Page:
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The Nashua River Rail Trail stretches from southern Nashua, New Hampshire, to downtown Ayer, Massachusetts, connecting to the towns of Pepperell and Groton. The trail is built on the former rail corridor of the Hollis Branch of the Boston and Maine Railroad. The last freight line to run on the rails was in 1982. Now, trail users of all ages and abilities can be seen along the rail-trail. Deciduous forests border most of the path, offering spectacular views of fall foliage and providing shaded travels in the spring and summer. The pathway winds through several wetlands and waterways, with ample opportunities to take in the view and see turtles, birds, and other wildlife along the way.
From the northern endpoint in Nashua, New Hampshire, the trail begins next to a small pond in a residential area and heads south into a forested area. In about a mile, you’ll reach the Massachusetts state line, followed by the town of Pepperell, Massachusetts, in another 3.2 miles. The trail opens up into a small trailside plaza in East Pepperell with a town clock, bike maintenance station, and signage celebrating town hero Colonel William Prescott, who is attributed with saying, “Do not fire until you see the whites of their eyes!” at the Battle of Bunker Hill.
Several shops line Main Street across from the plaza. If you have time, head north on Groton Street to see the historical covered bridge that crosses the Nashua River. At a small park on the east bank of the river, you can learn about the exploits of Prudence Wright, considered to be the first American woman to hold—and receive pay for—a military title.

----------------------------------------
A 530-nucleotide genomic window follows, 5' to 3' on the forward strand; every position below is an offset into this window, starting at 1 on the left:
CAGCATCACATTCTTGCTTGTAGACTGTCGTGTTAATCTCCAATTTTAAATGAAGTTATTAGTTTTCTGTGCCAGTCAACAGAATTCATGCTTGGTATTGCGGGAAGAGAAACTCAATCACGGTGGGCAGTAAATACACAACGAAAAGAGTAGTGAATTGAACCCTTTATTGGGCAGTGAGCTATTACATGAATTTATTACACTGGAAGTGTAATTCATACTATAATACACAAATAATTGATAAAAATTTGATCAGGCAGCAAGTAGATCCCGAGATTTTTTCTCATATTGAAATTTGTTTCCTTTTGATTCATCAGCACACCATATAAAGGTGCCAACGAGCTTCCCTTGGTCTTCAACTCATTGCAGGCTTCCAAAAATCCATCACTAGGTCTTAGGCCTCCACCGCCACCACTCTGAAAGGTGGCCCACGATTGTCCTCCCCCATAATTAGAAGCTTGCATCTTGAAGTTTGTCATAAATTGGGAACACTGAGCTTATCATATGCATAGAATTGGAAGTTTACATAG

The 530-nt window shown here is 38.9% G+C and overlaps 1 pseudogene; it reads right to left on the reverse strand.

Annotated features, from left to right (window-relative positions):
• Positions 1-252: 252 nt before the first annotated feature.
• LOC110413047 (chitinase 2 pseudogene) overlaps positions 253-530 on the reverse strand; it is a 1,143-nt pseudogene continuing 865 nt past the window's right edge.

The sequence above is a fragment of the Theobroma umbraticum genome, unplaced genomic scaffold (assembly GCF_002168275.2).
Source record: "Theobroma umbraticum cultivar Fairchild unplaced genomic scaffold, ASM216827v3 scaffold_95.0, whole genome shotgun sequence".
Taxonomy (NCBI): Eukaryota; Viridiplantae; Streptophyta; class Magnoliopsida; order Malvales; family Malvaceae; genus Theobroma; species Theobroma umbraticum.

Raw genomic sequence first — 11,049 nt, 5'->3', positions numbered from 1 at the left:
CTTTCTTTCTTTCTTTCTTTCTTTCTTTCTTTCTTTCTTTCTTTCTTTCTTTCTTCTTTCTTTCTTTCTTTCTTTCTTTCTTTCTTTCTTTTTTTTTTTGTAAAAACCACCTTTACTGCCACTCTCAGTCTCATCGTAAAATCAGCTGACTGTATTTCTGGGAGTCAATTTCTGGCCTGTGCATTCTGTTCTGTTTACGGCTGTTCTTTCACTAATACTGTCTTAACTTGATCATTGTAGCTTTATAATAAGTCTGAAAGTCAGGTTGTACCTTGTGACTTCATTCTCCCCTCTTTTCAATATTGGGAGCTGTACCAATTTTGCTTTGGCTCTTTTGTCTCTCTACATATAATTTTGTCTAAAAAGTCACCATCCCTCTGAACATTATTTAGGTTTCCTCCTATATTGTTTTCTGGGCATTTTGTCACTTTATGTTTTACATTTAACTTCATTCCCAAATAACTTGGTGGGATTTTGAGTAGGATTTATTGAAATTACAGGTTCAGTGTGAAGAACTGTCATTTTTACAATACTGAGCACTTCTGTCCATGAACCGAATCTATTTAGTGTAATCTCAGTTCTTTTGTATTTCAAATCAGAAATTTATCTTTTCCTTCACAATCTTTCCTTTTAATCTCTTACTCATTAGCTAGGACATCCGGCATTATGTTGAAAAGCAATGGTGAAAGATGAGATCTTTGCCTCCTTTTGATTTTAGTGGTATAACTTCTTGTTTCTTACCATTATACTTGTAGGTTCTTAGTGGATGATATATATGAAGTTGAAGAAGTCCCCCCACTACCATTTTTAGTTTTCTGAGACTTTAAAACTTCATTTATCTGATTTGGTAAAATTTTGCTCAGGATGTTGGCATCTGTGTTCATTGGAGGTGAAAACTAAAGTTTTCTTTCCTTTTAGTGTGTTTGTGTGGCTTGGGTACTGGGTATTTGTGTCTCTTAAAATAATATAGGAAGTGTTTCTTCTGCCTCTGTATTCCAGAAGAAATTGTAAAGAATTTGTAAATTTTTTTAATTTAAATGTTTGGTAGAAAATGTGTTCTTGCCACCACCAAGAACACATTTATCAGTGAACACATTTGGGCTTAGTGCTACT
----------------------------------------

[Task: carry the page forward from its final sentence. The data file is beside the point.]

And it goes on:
The route continues past Pepperell Dam on the Nashua River. Pepperell Pond, behind the dam, is a well-known fishing spot for largemouth and smallmouth bass and often hosts fishing tournaments. This portion of the trail borders the J. Harry Rich State Forest—a great place to explore on foot with several hiking and horseback riding trails and excellent river views. The forest can be accessed off Sand Hill/Nod Road near the trail parking area.
Just over a mile later, a small railway bridge over Main Street brings you into Groton, Massachusetts. The landscape soon changes from forest to vast meadows. A mile farther, you’ll come upon Groton School Pond. This is a great resting spot, with rough-hewn granite benches and views of both forest and farmland. The pond is rich with fish, turtles, birds, and other wildlife.
The mix of forest and meadow views continues into the town of Ayer, where the trail ends at Main Street. Visit the downtown area for a taste of its past as a major railway hub and Civil War army training camp.
Other nearby trails surround the Nashua River Rail Trail, especially at the northern endpoint in Nashua, New Hampshire. This endpoint is less than 5 miles south from the southern tip of the 6-mile Nashua Canal Trail (Mine Falls Park), as well as the southern endpoint of the 1.3-mile Nashua Heritage Rail-Trail.
Please use this form to notify us of any changes or updates that we need to make to the trail information on TrailLink for this trail. RTC staff will review your submission and contact you if there is any need for further clarification.